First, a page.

With regard to the communication annexed to the summons of 14 September 2007, the appellant said that the approach of the original board to "consider" the specification of the contested patent as "witness" to the effect that the parameter ranges for r1 and R1 lacked inventive step tended to reinforce its suspicion of partiality since, in its previous decision T 10XX/05, Reasons 2.2.3, the board had also referred to the specification in holding that the choice of said parameter ranges did not involve inventive step.
Contrary to the assumption in the present board's communication of 8 May 2008, the appellant's objection of suspected partiality was not based solely on the fact that the same board in the same composition had participated in two closely related appeal cases with the same opponent and patentee. In addition, the annex to the summons to oral proceedings showed that, with respect to essential criteria and features, the original board or at least its rapporteur was applying in the present case the same approach as in decision T 10XX/05 for evaluating the obviousness of essential features of the new teaching, by stating again that it appeared from the patent specification that the claimed ranges of parameters r1 and R1 were mainly the result of optimisation following the adoption of eight balls. This presumption of the original board and in particular of its rapporteur disregarded the inventor's efforts to move away from routine design steps and, therefore, together with the close connections between both cases and the board's identical composition, justified its fear that all the original board members were partial, however unintentionally. Of course the appellant's "suspicion" had to be justified on an objective basis and "purely subjective impressions" were not enough. However, in view of a "pattern" of argumentation in point 1.4 of the communication accompanying the summons to oral proceedings in the present case, and which was strikingly similar to the line of argument used regarding the lack of inventive merit of feature r2 in decision T 10XX/05, it was at least doubtful whether the original board could hear all arguments in the present case with an unbiased, fresh and neutral mind, i.e. without any preconceived ideas deriving from its decision in the "sister case", and reconsider conclusions it had reached in the previous case.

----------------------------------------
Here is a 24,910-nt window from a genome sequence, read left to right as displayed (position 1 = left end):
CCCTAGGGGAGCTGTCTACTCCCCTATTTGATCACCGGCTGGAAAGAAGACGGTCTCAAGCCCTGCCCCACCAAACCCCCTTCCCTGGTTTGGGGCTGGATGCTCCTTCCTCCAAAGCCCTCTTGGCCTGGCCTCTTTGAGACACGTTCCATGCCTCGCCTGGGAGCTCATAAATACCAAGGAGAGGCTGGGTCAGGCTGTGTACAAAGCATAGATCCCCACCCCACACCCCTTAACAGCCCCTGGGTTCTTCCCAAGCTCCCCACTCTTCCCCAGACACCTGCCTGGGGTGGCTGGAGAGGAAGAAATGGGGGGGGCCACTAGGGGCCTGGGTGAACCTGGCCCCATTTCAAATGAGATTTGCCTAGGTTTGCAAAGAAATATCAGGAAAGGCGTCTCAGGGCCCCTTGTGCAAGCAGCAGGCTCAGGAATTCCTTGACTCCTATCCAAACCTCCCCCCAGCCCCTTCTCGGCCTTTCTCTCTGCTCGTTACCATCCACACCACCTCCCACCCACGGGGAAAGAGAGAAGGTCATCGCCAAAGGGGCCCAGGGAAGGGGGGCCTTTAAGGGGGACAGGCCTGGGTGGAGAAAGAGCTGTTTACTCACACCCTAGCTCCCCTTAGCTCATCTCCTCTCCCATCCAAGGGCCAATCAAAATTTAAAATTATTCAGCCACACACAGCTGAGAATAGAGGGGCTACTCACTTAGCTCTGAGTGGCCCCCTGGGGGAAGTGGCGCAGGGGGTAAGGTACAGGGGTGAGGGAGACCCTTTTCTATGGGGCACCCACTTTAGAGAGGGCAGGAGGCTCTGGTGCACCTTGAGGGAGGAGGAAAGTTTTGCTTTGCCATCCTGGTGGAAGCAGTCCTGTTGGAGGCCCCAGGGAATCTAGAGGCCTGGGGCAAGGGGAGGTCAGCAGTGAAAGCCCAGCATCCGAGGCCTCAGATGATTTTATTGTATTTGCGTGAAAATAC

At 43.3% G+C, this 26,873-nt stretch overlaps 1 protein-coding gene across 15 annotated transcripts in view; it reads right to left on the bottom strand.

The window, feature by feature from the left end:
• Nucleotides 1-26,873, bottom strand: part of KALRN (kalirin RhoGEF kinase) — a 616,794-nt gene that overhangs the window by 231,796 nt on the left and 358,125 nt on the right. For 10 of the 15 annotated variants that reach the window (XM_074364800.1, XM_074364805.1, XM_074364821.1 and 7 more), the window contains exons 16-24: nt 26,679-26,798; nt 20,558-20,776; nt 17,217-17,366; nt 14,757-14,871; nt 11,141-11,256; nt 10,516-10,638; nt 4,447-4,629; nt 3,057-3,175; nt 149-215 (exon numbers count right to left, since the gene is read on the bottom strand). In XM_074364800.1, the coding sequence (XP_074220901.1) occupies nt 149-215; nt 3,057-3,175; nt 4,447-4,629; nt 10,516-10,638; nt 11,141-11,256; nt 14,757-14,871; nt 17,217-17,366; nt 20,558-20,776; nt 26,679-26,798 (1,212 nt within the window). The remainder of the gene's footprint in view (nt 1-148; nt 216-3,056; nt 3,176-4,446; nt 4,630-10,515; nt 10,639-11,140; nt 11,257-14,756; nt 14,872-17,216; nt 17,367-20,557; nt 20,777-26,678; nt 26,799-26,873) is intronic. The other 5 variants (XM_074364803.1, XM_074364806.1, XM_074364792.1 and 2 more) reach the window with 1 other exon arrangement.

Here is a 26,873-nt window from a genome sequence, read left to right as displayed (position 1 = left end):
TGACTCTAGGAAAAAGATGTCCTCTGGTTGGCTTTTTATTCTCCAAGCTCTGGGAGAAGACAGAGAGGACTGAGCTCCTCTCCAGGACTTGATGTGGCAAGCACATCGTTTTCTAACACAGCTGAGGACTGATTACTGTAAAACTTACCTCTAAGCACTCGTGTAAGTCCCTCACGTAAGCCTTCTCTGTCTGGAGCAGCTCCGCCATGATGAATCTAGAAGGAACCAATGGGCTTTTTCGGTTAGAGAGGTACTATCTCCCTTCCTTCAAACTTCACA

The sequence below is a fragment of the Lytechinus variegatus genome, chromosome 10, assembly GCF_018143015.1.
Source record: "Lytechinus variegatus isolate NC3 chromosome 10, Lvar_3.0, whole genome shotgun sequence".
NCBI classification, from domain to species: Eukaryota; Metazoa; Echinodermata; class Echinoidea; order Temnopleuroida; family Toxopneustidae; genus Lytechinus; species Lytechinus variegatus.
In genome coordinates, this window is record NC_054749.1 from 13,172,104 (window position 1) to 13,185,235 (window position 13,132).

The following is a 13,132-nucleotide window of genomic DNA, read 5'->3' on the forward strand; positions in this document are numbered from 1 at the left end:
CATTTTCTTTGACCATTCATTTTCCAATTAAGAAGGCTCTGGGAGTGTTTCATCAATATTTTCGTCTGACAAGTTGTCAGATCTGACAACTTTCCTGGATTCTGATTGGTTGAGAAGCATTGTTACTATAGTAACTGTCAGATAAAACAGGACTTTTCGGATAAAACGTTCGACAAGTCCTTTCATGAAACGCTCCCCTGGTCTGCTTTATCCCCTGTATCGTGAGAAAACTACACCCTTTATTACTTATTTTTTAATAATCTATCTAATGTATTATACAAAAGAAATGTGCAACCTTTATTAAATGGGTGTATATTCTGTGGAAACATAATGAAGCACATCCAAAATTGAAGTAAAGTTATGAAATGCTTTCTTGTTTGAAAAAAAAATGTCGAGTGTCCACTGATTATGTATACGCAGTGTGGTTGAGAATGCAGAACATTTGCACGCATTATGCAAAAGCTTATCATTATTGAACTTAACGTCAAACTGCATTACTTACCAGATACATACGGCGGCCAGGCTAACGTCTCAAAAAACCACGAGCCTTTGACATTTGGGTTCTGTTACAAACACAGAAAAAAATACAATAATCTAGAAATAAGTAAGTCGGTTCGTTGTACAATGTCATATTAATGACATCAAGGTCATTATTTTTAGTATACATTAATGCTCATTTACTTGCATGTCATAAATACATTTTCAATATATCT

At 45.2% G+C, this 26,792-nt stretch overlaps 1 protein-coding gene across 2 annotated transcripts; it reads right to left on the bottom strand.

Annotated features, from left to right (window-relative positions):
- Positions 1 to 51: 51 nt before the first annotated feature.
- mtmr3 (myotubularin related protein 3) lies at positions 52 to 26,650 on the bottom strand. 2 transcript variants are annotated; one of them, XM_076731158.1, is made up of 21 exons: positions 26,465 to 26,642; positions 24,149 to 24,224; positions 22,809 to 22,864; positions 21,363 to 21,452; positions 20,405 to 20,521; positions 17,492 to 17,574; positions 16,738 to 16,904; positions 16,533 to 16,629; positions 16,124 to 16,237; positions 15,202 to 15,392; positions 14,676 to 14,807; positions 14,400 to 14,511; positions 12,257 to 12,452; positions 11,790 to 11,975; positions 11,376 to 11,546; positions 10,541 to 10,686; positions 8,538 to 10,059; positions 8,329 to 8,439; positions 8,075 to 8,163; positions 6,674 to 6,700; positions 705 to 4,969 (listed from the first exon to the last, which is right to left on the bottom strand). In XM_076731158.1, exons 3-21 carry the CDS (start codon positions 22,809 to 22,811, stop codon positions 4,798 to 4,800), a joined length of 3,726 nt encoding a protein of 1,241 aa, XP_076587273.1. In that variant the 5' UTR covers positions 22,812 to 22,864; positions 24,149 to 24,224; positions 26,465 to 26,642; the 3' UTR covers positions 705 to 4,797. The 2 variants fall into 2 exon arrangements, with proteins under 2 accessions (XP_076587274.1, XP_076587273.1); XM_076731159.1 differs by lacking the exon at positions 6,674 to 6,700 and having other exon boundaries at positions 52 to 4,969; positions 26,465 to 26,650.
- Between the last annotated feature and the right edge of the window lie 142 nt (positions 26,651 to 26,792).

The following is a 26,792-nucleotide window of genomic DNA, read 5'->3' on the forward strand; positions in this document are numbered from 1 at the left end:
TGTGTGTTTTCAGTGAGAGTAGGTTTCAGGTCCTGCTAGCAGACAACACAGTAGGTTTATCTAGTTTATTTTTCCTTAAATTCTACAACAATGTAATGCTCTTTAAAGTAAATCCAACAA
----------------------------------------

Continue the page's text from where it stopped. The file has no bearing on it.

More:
XIII. Opponent 02 made no submissions.
Reasons for the Decision